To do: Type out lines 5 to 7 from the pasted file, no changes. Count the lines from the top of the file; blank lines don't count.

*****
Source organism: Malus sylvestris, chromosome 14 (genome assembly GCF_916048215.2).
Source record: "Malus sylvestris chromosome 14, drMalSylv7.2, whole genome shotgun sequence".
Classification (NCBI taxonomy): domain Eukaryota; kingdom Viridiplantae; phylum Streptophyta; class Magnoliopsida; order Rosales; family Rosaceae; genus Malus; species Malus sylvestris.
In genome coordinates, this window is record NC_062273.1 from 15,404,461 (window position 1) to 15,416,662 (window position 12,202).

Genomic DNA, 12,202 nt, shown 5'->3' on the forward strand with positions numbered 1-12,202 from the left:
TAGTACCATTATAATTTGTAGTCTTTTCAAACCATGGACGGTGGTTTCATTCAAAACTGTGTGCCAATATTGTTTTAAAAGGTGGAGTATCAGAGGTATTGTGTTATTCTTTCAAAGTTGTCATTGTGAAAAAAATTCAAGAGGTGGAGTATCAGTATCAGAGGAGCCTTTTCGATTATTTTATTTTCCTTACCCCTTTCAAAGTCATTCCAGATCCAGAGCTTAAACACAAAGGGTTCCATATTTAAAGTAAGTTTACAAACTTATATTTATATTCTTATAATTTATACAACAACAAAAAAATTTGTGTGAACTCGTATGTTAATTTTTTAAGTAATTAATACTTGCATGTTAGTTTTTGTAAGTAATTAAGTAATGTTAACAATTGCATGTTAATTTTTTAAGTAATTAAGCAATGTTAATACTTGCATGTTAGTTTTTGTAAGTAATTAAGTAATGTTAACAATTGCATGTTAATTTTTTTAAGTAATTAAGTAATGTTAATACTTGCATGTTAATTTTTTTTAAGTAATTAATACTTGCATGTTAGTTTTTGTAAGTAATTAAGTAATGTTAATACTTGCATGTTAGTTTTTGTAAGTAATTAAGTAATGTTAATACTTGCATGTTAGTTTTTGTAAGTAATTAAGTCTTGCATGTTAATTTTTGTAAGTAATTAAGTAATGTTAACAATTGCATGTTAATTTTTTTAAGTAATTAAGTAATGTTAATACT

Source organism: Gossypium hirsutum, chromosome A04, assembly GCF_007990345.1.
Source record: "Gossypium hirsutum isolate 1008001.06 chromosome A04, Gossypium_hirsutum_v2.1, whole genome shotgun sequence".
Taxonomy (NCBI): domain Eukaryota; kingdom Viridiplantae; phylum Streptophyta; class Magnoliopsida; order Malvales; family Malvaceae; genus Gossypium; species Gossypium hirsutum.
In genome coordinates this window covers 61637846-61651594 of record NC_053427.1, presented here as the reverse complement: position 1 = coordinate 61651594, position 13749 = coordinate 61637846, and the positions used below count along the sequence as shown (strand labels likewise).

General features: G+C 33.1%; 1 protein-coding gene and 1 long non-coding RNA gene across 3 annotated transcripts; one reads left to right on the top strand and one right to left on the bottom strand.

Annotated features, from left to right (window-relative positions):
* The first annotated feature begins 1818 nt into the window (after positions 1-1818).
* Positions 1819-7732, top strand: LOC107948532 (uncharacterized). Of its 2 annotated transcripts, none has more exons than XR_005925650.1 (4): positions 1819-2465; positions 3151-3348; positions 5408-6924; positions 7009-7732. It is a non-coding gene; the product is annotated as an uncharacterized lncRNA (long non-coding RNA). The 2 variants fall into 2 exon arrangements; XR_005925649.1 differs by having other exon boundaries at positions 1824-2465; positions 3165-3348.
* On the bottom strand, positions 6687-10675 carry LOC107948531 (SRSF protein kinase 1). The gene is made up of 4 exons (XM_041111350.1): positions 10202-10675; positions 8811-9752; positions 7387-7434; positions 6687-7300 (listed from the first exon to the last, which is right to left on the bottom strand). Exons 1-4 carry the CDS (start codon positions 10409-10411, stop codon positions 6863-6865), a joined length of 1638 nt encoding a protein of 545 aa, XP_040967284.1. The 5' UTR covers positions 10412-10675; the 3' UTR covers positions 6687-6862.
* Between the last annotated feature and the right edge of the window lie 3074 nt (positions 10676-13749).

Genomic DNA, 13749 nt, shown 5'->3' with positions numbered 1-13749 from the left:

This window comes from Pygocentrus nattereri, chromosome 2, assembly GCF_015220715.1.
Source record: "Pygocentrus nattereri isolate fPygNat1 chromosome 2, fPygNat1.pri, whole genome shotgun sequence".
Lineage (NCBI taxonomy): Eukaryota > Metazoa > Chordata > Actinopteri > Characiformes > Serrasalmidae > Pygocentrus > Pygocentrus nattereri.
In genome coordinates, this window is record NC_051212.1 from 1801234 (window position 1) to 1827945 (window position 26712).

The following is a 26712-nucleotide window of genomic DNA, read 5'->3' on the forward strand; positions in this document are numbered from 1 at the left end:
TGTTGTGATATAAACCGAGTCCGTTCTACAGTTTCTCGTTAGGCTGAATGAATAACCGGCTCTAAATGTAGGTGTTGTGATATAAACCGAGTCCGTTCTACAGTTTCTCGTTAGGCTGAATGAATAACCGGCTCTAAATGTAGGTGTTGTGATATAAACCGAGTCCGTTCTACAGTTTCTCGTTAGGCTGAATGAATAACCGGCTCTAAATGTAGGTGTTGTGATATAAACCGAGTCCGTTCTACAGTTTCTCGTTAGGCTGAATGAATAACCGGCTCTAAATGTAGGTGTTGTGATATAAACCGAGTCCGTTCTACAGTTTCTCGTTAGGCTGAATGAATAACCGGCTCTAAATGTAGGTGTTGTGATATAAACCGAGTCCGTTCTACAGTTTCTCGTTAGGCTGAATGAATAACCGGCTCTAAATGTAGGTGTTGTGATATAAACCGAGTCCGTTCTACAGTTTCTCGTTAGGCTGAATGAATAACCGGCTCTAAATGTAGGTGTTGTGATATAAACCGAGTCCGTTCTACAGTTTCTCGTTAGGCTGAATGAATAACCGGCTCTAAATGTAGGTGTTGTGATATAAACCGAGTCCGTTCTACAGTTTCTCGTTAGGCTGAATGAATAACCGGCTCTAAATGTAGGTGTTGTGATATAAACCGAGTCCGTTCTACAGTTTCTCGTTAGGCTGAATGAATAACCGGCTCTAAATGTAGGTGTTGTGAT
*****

Genomic DNA, 12,202 nt, shown 5'->3' on the forward strand with positions numbered 1-12,202 from the left:
TAGTACCATTATAATTTGTAGTCTTTTCAAACCATGGACGGTGGTTTCATTCAAAACTGTGTGCCAATATTGTTTTAAAAGGTGGAGTATCAGAGGTATTGTGTTATTCTTTCAAAGTTGTCATTGTGAAAAAAATTCAAGAGGTGGAGTATCAGTATCAGAGGAGCCTTTTCGATTATTTTATTTTCCTTACCCCTTTCAAAGTCATTCCAGATCCAGAGCTTAAACACAAAGGGTTCCATATTTAAAGTAAGTTTACAAACTTATATTTATATTCTTATAATTTATACAACAACAAAAAAATTTGTGTGAACTCGTATGTTAATTTTTTAAGTAATTAATACTTGCATGTTAGTTTTTGTAAGTAATTAAGTAATGTTAACAATTGCATGTTAATTTTTTAAGTAATTAAGCAATGTTAATACTTGCATGTTAGTTTTTGTAAGTAATTAAGTAATGTTAACAATTGCATGTTAATTTTTTTAAGTAATTAAGTAATGTTAATACTTGCATGTTAATTTTTTTTAAGTAATTAATACTTGCATGTTAGTTTTTGTAAGTAATTAAGTAATGTTAATACTTGCATGTTAGTTTTTGTAAGTAATTAAGTAATGTTAATACTTGCATGTTAGTTTTTGTAAGTAATTAAGTCTTGCATGTTAATTTTTGTAAGTAATTAAGTAATGTTAACAATTGCATGTTAATTTTTTTAAGTAATTAAGTAATGTTAATACT

Source organism: Gossypium hirsutum, chromosome A04, assembly GCF_007990345.1.